: Poverty in the U.S. should be considered a ‘major risk factor for death’ — and is associated with more fatalities than guns or homicides, study finds


Poverty was associated with more deaths in the U.S. in 2019 than causes such as firearms, homicides, suicides, drug overdoses, strokes, accidents and more, estimates from a new study show.

Now the scholars behind those findings think poverty should be considered a “major risk factor for death in the U.S.,” akin to risk factors like smoking or obesity, according to a research letter published Monday in the Journal of the American Medical Association.

“We’re very cautious as a country on spending money on social policies that would fight poverty because we argue it’s expensive,” lead author David Brady, a professor of public policy at the University of California, Riverside, told MarketWatch. “We would say: ‘Well, yeah, but if you give all these benefits, if you can reduce poverty, you can reduce mortality, and you save your country billions of dollars.’” 

The U.S. has long had a higher rate of poverty compared to many of its developed peers. In 2021, the country’s official poverty rate was 11.6%, translating to about 37.9 million people, according to government data. But Brady and his co-authors, Ulrich Kohler at the University of Potsdam in Germany and Hui Zheng at Ohio State University in Columbus, noted in their letter that nobody had really quantified how many deaths could be linked to that poverty, despite ample research showing income affects mortality. 

So they analyzed the University of Michigan’s Panel Study of Income Dynamics — the “longest running longitudinal household survey in the world” since it began in 1968, according to the study’s website — and its mortality data, which was validated with the National Death Index. The researchers also factored in a more comprehensive measure of household income that includes money from taxes and tax credits. 

Importantly, the cause of a person’s death — like a physiological condition, such as cancer or heart disease, that ends in fatality —  isn’t necessarily the same as the risk factors that contributed to their death.

They found that in 2019, about 183,000 deaths of people over the age of 15 were associated with “current poverty,” a more recent state of impoverishment, while more than 295,400 deaths were associated with “cumulative poverty,” a category that included people who spent the majority of the past 10 years in poverty. Those findings may even be an underestimate, since poverty might have contributed to COVID-19 deaths after 2019, they noted. (A version of the study with an extended appendix can be found on Brady’s website.)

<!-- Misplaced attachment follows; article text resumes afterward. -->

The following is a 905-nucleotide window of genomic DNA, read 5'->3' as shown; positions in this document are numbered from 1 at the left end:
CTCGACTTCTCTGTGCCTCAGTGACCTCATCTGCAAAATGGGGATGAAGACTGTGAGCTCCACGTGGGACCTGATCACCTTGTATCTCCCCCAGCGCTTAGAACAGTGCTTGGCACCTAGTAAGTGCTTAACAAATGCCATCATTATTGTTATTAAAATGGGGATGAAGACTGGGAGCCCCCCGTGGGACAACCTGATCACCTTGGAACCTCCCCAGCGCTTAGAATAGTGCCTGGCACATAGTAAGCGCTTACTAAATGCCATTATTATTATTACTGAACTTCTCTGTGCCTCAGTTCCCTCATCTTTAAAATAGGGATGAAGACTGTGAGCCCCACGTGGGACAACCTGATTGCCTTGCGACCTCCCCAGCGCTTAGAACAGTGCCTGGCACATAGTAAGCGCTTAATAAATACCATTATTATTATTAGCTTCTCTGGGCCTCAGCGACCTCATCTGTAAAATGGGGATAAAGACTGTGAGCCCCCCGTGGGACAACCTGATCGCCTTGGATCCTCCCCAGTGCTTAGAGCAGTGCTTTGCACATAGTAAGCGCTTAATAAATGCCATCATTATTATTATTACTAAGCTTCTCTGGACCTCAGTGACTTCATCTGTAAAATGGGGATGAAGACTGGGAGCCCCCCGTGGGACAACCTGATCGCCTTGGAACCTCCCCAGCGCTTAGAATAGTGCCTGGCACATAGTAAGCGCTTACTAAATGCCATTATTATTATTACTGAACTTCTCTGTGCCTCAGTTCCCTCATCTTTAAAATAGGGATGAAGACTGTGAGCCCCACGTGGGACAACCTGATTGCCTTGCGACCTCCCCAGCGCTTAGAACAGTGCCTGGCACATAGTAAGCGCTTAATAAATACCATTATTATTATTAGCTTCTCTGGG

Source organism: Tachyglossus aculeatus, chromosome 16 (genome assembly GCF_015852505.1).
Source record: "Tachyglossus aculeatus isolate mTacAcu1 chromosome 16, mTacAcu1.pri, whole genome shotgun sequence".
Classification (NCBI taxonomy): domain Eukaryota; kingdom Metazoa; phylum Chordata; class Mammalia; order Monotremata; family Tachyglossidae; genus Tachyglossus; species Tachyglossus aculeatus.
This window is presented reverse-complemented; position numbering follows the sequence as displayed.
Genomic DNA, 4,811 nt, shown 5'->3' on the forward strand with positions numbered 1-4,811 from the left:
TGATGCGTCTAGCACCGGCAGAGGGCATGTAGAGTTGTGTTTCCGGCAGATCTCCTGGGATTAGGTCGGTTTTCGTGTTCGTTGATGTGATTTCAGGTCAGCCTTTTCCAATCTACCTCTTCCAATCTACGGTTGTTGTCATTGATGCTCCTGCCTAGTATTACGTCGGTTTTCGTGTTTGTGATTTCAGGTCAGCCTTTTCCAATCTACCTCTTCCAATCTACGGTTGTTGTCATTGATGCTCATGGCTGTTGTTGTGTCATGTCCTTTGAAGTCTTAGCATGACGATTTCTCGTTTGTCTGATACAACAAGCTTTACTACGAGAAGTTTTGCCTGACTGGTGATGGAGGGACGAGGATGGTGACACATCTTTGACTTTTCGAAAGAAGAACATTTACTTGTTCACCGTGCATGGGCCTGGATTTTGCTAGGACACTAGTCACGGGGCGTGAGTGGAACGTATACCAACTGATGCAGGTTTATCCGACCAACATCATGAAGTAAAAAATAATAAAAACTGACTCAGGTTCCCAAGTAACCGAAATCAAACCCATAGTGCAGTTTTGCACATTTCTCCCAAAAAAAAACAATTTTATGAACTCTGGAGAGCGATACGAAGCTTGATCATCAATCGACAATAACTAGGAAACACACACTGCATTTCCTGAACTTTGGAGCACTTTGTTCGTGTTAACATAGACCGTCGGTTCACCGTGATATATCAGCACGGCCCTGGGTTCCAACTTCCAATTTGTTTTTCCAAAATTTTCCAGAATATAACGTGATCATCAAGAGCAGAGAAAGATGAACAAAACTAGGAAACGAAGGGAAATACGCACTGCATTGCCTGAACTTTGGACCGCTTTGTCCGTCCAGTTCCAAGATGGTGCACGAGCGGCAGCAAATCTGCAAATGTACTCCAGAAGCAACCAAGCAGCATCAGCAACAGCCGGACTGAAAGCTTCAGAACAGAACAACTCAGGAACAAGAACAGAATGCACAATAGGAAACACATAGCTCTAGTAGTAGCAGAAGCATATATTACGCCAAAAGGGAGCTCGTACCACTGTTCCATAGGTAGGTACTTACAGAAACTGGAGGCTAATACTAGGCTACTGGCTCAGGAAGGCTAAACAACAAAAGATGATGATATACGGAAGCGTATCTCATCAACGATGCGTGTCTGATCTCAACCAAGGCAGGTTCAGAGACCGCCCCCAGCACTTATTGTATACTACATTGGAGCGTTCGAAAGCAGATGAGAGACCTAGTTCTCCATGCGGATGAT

Importantly, the cause of a person’s death — like a physiological condition, such as cancer or heart disease, that ends in fatality — isn’t necessarily the same as the risk factors that contributed to their death. Risk factors are more like “the causes of those causes,” Brady said.

For example, smoking may put someone at risk of lung disease, which could ultimately kill them. Similarly, poverty “puts you at risk of a whole variety of causes of death,” Brady said. 

Current poverty alone was associated with 10 times as many deaths as homicide, but the U.S. doesn’t yet approach anti-poverty measures with the same rigor that it applies to curbing crime, Brady said.

“In 2020, when homicide and murders spiked in the United States, there was this big national controversy about the rise in crime, but at the same time COVID was killing tons of people, and poor people were particularly vulnerable to COVID-related deaths,” Brady said. “I didn’t hear poverty being talked about as much, even though COVID would get talked about.” 

Tackling poverty as a public-health issue and major risk factor for death would require policymakers to consider that social policies could also serve as health interventions while supporting the labor force and economy, Brady said. 

“Good physicians understand that people walk into the doctor’s office carrying all their social experiences with them. Their poverty — and exposure to hazards and risks and toxins because of being poor — certainly shapes the health they’re showing up with,” Brady said. “Understanding the causes of their disease, the causes of their sickness, requires an understanding of people’s economic circumstances.” 

This article was originally published by Marketwatch.com. Read the original article here.

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